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The worst passwords of 2019

A list of bad passwords on the left and a login screen on the right.
The same old favourites keep reappearing. (Images: Getty)

Despite almost daily warnings, internet users are inexplicably continuing to use very easy-to-guess passwords.

Tech researchers, as security company NordPass reported, have compiled a list of the 200 most popular passwords leaked in data breaches in 2019.

The embarrassing "12345" and its variations, "test1" and "password" all feature in the top five most popular passwords.

"The most popular passwords contain all the obvious and easy to guess number combinations (12345,111111,123321), popular female names (Nicole, Jessica, Hannah), and just strings of letters forming a horizontal or vertical line on a QWERTY keyboard (asdfghjkl, qazwsx, 1qaz2wsx, etc.)," said NordPass blogger Ruth Rawlings.


"Surprisingly, the most obvious one — “password” — remains very popular; 830,846 people still use it."

A table of top 50 most popular passwords of 2019. (Source: NordVPN)
Top 50 most popular passwords of 2019. (Source: NordVPN)

To the frustration of security professionals, people continue to use the same guessable passwords. The primary reason is that they're easy to remember than longer complex phrases.

"Unfortunately, it also means they use the same one for all their accounts. And if one of them ends up in a breach, all other accounts are automatically compromised too," Rawlings said.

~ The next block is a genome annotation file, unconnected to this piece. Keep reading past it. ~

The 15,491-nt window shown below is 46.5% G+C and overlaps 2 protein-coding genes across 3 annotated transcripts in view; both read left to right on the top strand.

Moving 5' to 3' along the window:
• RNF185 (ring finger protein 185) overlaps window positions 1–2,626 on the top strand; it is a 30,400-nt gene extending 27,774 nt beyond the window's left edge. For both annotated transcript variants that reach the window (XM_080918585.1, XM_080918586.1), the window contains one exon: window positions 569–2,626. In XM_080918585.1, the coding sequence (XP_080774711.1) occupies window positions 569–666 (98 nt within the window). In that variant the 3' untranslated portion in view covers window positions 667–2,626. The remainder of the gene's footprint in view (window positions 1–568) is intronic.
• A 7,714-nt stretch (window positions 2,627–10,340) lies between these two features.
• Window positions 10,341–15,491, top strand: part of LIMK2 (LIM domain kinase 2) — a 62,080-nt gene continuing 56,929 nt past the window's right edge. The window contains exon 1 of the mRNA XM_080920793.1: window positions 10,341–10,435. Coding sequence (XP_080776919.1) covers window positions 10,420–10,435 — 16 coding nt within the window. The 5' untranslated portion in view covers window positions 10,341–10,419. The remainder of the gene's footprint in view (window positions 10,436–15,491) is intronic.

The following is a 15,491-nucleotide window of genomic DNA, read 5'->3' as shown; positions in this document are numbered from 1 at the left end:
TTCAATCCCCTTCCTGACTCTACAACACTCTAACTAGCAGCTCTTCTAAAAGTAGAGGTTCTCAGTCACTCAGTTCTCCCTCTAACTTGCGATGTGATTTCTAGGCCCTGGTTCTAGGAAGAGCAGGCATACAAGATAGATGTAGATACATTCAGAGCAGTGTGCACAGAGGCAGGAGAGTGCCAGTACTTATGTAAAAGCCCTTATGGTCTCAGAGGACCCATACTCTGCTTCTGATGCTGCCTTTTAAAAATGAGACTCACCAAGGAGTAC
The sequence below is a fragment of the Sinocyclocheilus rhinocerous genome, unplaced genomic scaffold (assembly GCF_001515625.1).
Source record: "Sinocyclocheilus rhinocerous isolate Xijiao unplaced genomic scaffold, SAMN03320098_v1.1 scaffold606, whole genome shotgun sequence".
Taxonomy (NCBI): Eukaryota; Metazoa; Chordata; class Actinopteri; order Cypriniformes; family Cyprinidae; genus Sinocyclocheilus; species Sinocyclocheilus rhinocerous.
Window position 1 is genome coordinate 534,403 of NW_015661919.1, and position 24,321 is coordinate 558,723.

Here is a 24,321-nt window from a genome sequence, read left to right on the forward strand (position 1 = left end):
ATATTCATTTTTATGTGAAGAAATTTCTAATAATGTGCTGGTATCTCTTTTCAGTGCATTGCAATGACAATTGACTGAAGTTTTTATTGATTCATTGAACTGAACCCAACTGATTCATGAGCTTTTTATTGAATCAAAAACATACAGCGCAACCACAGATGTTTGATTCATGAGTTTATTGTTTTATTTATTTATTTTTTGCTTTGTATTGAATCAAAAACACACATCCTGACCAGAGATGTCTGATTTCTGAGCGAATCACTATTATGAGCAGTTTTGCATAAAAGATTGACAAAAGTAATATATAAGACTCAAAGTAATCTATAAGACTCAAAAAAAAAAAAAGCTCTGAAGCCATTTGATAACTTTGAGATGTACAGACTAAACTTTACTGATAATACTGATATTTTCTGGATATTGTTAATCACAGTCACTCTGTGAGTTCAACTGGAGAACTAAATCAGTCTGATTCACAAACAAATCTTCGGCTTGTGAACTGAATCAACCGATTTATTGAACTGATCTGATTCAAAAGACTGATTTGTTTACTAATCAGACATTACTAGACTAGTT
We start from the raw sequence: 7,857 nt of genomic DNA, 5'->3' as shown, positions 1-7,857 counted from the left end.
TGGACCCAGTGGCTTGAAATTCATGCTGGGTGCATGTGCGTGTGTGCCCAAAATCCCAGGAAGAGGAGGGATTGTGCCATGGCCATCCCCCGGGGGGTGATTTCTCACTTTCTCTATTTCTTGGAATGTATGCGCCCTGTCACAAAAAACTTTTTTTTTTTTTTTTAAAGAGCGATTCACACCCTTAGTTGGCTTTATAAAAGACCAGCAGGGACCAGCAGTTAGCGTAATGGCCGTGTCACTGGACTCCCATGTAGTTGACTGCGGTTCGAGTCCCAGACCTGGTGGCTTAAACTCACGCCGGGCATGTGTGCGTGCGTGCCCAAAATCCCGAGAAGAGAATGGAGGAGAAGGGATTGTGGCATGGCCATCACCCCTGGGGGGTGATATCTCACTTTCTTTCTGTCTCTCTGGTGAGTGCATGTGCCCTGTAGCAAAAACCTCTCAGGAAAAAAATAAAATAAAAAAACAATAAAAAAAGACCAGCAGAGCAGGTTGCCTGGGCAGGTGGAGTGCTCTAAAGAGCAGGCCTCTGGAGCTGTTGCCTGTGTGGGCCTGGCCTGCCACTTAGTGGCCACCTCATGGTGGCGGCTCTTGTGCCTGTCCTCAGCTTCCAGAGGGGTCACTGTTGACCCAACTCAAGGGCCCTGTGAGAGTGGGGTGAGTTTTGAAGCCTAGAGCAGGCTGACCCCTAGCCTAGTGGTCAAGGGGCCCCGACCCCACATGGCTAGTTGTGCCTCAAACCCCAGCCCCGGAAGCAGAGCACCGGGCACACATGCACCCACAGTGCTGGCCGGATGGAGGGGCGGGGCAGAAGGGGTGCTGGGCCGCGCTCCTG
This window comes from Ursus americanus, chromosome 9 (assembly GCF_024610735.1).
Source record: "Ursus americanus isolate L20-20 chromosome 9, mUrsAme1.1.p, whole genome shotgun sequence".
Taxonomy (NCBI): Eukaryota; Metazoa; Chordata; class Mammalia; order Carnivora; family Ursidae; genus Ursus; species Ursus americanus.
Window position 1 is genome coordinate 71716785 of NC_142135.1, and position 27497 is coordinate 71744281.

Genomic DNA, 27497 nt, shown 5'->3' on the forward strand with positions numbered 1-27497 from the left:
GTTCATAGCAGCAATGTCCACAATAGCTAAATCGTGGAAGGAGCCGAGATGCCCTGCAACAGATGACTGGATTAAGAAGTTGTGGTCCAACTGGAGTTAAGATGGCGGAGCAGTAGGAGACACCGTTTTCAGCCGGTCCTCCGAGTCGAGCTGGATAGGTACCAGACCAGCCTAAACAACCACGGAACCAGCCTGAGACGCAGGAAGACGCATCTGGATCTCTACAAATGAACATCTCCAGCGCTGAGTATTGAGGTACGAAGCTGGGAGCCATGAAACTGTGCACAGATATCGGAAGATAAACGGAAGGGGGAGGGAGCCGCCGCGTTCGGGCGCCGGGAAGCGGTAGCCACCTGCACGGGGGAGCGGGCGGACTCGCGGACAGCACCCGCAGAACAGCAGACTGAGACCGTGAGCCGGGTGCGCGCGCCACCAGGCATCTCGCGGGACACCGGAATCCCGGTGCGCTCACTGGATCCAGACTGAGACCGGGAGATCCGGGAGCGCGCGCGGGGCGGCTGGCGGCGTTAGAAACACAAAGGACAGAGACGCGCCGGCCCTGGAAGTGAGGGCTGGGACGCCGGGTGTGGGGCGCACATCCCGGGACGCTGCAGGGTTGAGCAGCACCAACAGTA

The second reason is that internet users think they have nothing to hide.

"You might not have anything to hide, but what if you end up locked out of all your accounts – email, the file storage where you keep all your photos, social media, etc?" said Rawlings.

"Imagine having to pay thousands of dollars in ransom to regain access. A weak password is a disaster waiting to happen, so take action to stop it before it’s too late."

How to secure your passwords

The first port of call is to visit "Have I been pwned?" to check whether any of your accounts have been breached. Passwords should be immediately changed for breached accounts.

NordPass recommends deleting accounts on websites you no longer use. And updating the remaining ones to unique and complicated passwords.

Turning on two-factor authentication on websites that offer it can provide extra protection against hackers. This means the site will send a text message to your phone with a unique passcode when anyone tries to login.

Like the author of "Have I been pwned?", Troy Hunt, NordPass recommends the use of a password manager tool to record all your authentication phrases. That'll encourage you to create unique passwords for each of your accounts.

"Make sure to check your every account for suspicious activities regularly. If you notice something unusual, change your password immediately," Rawlings said.

"Data is getting more and more valuable... So, all the Michelles from Liverpool who like sunshine and dragons, please change your passwords right now."

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